UI leaders emphasize value, education, entrepreneurship, and impact
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Keeping education affordable, ensuring students succeed, fostering entrepreneurship, and strengthening connections with Iowa communities will top the agenda when University of Iowa leaders meet with Iowa General Assembly subcommittees this week.
UI President Sally Mason will address the Education Appropriations Subcommittee Tuesday, Feb. 12, outlining the university’s student-focused priorities.
Daniel Reed, UI vice president for research and economic development, and David Hensley, interim associate vice president for economic development, will address the Economic Development Appropriations Subcommittee on Thursday, Feb. 14, focusing on support for entrepreneurship.
Mason will emphasize UI measures to keep tuition affordable, particularly for Iowa residents. Her presentation also will note wide-ranging initiatives aimed at helping students attain their educational goals and graduate within four years—another important element in keeping college affordable.
These include new first-year programs that connect students with campus resources; early-intervention initiatives that offer proactive support for students with academic, financial, or other concerns; and high-tech teaching facilities that promote collaboration and exploration in the classroom.
The University of Iowa earns high marks in national rankings of college value. Kiplinger’s Personal Finance magazine recently compared costs, financial aid, and graduation rates to name the UI the state’s best public university value. Fiske Guide to Colleges has listed the UI as a “best buy” eight years in a row—the only Big Ten school to make the list. UI leaders want to maintain or enhance the university’s standing.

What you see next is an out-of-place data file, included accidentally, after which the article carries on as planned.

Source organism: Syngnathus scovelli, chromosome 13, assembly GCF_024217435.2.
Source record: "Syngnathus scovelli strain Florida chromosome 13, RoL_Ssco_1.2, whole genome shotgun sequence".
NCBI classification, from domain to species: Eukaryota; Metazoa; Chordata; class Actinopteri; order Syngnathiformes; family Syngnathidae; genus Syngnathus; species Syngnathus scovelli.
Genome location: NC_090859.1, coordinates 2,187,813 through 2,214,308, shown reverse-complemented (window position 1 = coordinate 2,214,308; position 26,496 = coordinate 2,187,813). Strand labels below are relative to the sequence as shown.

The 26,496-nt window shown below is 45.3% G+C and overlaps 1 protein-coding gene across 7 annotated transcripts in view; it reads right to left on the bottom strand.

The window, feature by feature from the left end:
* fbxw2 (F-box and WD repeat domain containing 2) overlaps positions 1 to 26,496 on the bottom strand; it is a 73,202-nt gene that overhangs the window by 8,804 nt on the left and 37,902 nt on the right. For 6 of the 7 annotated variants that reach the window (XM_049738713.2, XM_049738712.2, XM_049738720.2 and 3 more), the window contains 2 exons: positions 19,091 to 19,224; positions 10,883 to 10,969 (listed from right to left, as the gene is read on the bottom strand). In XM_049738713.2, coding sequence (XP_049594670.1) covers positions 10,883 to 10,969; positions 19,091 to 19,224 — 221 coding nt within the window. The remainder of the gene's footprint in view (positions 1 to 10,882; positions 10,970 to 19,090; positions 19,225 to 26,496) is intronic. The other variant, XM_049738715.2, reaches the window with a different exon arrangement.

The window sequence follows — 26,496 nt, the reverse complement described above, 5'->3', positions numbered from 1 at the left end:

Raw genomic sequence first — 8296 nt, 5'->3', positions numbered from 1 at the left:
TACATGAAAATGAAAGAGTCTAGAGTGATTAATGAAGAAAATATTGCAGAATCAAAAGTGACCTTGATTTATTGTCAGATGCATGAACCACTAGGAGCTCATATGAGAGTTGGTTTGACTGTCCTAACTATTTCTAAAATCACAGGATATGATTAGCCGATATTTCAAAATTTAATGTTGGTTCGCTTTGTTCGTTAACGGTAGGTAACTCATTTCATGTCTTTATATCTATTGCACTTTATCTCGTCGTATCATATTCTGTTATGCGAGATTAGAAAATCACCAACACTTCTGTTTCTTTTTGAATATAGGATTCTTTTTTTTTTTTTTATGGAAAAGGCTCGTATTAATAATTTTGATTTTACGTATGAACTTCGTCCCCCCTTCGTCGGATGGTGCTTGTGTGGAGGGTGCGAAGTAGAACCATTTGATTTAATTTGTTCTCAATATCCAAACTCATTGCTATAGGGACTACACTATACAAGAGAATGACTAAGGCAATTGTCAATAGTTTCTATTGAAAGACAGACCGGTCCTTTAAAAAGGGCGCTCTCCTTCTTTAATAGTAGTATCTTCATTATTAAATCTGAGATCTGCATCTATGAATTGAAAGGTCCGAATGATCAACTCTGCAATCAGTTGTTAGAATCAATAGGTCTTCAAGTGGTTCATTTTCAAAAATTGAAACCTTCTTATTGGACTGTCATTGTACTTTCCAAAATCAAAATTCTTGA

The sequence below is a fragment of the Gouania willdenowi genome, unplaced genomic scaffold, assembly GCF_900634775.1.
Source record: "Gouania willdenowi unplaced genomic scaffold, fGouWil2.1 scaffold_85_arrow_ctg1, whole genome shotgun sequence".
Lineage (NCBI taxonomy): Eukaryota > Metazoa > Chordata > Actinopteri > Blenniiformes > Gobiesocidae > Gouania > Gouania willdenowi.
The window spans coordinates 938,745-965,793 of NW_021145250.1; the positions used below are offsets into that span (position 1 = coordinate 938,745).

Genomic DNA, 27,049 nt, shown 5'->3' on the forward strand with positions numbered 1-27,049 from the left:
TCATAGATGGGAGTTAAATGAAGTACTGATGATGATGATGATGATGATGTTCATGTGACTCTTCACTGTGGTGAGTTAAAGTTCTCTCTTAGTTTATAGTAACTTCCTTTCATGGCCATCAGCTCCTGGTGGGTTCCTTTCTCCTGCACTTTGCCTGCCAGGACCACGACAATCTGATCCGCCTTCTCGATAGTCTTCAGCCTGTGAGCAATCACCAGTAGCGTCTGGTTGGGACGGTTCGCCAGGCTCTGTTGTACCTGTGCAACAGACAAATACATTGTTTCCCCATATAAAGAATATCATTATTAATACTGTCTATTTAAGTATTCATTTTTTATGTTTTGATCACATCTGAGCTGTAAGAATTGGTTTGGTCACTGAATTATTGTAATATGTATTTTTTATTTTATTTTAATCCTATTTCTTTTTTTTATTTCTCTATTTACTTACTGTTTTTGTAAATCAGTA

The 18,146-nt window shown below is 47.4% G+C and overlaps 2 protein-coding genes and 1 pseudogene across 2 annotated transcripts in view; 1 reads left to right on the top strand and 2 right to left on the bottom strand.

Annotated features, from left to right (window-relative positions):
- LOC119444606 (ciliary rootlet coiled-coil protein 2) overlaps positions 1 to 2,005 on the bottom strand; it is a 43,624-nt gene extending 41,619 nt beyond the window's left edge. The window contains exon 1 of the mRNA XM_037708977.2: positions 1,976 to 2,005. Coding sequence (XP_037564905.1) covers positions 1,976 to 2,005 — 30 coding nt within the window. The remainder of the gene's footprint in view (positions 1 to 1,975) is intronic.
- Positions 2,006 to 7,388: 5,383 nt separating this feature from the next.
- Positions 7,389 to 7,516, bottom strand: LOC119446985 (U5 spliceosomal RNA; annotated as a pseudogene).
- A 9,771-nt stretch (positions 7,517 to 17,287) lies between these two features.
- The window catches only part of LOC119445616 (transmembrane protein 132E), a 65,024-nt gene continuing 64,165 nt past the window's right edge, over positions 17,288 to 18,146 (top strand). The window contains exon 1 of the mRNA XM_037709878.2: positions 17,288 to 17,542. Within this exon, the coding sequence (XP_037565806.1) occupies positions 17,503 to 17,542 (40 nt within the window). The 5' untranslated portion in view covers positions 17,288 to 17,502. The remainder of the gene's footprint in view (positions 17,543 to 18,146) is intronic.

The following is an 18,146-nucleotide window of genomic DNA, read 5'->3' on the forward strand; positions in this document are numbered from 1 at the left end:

Reed and Hensley will focus on programs that help students turn promising ideas into start-up companies. The university has requested $7 million in new funding for entrepreneurship initiatives, emphasizing how young businesses boost the state’s overall economy.
Specific initiatives include academic programs for undergraduates and online learners; education and training for business owners; and the Bedell Entrepreneurship Learning Laboratory, a business incubator that’s helped more than 150 student-run businesses get their start.
Education and economic development are two essential ways the university impacts communities in every corner of the state. The UI recently launched an outreach website that shows county-by-county alumni ties, investment, and health care impact: outreach.uiowa.edu .